I’m eager to share these next three talks which reveal deeper layers of the Polynesian view on seasteading.
Alexandrine’s talk makes me want to cry. It’s a perfect example of the heartfelt sincerity of Polynesians which is evident in everyone you meet, from the President to the people. They call it mana.
The next two Polynesian talks are in French. Our volunteers immediately translated both to provide English subtitles. I’m very grateful for that.
Lenick presents her research on floating communities around the world and addresses how innovations in Amsterdam can be applied in Tahiti. Pascal, who proposed floating islands in 2004 and volunteered to MC the event, shows how traditional Pacific islanders advanced sophisticated technologies of biomimicry which will inform our floating islands.
I found all these talks surprising and illuminating:
“I will present my Master’s thesis about feasibility of floating architecture in French Polynesia…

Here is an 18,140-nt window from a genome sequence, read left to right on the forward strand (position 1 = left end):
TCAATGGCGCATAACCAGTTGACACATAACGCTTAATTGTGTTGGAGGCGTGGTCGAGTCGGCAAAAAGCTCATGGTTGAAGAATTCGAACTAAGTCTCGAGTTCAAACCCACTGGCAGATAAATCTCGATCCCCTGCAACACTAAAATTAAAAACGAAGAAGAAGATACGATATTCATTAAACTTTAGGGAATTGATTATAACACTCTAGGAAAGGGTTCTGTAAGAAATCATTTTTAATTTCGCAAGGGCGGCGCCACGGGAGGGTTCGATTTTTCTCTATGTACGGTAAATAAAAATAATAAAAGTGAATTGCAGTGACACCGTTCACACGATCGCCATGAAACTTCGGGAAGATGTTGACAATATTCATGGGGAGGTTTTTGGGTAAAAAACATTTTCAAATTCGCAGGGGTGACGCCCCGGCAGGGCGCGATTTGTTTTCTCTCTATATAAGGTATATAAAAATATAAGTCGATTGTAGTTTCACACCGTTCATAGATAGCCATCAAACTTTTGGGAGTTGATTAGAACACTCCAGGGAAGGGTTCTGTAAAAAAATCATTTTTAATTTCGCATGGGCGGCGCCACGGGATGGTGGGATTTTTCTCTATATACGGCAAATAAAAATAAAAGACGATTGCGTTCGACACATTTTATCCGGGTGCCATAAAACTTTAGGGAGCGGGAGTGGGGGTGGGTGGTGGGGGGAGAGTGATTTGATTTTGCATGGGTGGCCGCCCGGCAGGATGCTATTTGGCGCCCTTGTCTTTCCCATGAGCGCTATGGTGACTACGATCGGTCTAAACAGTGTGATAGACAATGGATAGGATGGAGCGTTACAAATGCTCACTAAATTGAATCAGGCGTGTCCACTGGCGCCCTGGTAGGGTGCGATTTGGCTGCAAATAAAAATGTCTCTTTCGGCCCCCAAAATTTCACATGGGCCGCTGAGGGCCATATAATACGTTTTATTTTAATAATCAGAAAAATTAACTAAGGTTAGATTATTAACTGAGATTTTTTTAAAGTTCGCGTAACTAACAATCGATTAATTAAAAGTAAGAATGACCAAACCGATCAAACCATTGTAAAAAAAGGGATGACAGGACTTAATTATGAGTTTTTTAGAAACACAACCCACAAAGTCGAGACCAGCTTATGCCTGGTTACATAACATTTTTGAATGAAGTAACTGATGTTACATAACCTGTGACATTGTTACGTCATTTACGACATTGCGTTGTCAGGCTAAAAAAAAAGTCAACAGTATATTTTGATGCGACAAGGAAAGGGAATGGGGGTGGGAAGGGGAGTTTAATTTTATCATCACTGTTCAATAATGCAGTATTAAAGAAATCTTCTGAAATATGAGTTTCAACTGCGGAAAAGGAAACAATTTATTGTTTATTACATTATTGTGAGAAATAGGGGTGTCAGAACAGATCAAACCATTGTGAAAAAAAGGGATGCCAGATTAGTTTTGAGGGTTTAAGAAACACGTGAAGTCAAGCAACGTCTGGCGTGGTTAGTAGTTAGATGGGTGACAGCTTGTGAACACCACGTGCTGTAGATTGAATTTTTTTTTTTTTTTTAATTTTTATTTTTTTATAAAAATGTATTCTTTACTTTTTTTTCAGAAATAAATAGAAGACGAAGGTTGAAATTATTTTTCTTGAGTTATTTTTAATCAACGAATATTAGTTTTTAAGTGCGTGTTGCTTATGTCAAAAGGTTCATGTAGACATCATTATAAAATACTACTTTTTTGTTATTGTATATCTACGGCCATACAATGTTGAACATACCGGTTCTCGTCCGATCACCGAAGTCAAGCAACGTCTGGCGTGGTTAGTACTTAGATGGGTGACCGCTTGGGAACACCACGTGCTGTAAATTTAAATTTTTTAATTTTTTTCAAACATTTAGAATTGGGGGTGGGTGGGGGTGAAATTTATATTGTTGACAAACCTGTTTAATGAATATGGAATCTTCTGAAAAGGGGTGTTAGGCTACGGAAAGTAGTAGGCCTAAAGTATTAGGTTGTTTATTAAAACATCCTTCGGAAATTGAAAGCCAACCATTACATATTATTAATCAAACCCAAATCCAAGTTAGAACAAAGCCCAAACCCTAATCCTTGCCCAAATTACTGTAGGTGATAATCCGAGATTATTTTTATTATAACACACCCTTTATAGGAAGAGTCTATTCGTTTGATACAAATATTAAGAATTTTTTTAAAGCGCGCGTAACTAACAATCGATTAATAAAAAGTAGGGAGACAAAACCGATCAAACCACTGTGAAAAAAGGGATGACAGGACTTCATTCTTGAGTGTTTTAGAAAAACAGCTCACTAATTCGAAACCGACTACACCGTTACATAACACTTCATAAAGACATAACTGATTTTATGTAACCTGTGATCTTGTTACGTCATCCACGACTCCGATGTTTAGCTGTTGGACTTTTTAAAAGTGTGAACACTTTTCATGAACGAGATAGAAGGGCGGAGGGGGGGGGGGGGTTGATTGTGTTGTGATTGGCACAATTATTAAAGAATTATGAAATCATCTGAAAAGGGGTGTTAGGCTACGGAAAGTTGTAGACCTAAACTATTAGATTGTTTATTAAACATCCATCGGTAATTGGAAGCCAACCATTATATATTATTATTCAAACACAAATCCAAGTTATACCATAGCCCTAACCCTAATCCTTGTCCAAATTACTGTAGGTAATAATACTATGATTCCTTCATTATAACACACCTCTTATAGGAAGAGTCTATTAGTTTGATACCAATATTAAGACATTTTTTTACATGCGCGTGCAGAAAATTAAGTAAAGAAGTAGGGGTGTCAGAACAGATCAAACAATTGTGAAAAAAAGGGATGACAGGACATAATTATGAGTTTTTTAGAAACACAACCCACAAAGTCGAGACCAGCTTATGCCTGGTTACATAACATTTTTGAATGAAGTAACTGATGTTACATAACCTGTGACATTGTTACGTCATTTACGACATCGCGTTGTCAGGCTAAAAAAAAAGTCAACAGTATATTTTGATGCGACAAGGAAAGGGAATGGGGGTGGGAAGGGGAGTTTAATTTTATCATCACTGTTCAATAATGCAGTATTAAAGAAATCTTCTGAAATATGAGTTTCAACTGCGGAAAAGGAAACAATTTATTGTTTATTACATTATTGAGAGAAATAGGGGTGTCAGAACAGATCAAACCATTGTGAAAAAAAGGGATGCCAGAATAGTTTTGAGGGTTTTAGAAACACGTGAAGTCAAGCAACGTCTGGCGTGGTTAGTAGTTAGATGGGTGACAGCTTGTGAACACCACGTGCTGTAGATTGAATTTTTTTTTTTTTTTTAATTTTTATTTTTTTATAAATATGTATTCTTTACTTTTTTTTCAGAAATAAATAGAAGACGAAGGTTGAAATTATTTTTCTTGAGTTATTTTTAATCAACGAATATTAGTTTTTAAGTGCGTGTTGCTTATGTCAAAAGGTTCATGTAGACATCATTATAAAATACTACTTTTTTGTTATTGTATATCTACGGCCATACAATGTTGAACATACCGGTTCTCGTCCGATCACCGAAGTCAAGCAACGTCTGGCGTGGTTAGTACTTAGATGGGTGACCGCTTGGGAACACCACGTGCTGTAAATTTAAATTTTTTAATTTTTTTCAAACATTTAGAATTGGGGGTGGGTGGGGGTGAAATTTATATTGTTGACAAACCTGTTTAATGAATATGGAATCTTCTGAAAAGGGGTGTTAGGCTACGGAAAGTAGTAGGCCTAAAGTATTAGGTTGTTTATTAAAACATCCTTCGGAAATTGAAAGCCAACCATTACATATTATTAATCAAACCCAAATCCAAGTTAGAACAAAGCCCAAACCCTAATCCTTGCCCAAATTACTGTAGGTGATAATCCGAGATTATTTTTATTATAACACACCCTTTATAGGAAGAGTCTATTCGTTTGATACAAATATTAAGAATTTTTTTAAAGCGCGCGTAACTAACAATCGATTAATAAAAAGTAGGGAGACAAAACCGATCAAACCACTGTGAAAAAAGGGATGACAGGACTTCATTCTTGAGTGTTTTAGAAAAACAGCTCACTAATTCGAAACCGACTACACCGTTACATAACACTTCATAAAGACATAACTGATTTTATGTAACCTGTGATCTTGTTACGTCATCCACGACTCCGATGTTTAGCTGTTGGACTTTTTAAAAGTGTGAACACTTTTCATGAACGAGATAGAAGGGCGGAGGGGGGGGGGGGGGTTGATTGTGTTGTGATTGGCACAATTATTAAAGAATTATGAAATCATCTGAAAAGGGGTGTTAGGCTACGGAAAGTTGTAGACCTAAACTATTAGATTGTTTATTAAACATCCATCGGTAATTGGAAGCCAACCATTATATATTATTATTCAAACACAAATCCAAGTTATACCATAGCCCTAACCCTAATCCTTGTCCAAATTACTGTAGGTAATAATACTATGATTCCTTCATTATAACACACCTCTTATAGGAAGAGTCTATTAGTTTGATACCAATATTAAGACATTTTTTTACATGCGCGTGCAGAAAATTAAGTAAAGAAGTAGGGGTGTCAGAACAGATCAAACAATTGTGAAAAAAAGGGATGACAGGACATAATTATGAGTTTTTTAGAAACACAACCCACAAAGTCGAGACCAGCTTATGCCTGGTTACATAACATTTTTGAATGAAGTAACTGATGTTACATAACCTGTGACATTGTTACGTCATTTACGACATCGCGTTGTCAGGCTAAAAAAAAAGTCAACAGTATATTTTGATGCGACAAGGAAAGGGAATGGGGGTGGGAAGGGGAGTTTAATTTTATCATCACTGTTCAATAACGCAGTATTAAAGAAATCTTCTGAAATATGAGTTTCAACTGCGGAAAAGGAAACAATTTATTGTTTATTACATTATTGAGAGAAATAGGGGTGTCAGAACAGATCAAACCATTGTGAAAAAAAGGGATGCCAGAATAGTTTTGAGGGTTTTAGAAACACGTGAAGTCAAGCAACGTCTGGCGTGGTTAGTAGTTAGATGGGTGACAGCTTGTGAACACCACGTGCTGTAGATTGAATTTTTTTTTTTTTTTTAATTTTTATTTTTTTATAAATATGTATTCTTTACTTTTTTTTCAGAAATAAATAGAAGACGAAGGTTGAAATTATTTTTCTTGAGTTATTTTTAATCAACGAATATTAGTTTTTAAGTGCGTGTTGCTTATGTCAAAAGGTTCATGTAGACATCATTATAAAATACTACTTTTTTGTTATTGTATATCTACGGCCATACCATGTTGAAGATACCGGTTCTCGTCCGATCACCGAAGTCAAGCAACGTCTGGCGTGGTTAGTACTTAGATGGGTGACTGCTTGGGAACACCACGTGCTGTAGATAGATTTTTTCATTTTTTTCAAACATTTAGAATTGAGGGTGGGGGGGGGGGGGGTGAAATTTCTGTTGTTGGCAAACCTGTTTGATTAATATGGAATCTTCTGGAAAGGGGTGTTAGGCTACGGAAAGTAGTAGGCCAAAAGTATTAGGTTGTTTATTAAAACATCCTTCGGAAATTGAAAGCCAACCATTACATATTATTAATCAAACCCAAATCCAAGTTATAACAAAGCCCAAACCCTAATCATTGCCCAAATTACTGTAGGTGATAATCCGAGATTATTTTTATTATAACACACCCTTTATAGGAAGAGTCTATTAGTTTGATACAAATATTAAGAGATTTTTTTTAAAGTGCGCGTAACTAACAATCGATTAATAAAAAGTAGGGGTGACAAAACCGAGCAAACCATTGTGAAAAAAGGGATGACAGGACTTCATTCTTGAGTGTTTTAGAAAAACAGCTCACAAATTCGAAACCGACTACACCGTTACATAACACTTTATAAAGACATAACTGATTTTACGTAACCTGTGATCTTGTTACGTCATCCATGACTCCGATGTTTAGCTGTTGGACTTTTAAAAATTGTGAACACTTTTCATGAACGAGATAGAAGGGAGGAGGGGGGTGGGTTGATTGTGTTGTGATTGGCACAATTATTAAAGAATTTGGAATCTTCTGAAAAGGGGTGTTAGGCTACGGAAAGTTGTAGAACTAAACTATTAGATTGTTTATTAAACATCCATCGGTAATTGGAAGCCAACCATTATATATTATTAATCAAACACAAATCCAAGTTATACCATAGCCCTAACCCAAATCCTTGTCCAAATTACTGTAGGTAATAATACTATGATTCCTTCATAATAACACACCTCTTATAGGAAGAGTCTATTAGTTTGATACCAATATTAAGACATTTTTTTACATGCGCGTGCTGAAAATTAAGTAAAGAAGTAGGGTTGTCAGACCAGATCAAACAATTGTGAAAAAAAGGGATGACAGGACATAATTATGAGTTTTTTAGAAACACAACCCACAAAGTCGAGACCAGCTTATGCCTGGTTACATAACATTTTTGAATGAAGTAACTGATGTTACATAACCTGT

“No structure exists to accommodate future climate refugees in Polynesia…I think that Polynesia is particularly vulnerable to the rise of the sea level, and since I am from Polynesia, it is a problem that is very close to my heart…
“I am convinced that the integration of expertise among each of the actors— international, local, scientific, political, or administrative— including environmental specialists, architects, artists— will make this project a success, right from the design phase of the project.”
Pascal Erhel Hatuuku Culture, Tourism and Environment Consultant Polynesian Tradition Facing Climate Change
“We Polynesians are certainly a people of the sea, the first seasteaders…By observing seabirds dipping to recover their fish, the Marquesans calculated the coefficient of penetration in the water of the “head of bird” and thus adapted the paddle…The Polynesians invented the meridians and parallels long before the West developed the chronometer…
“As they settled in the islands they discovered, our ancestors repeatedly showed themselves to be innovative. They also faced the same modern issues: demographic growth, pressure on ecological resources, climate change. They succeeded in overcoming them through their adaptability and rigorous discipline within the community, allowing them to develop specific visions of the management of time and space.
“These values, symbols, and concepts are what we want to revive and promote, to reconcile traditional and contemporary Polynesian societies.”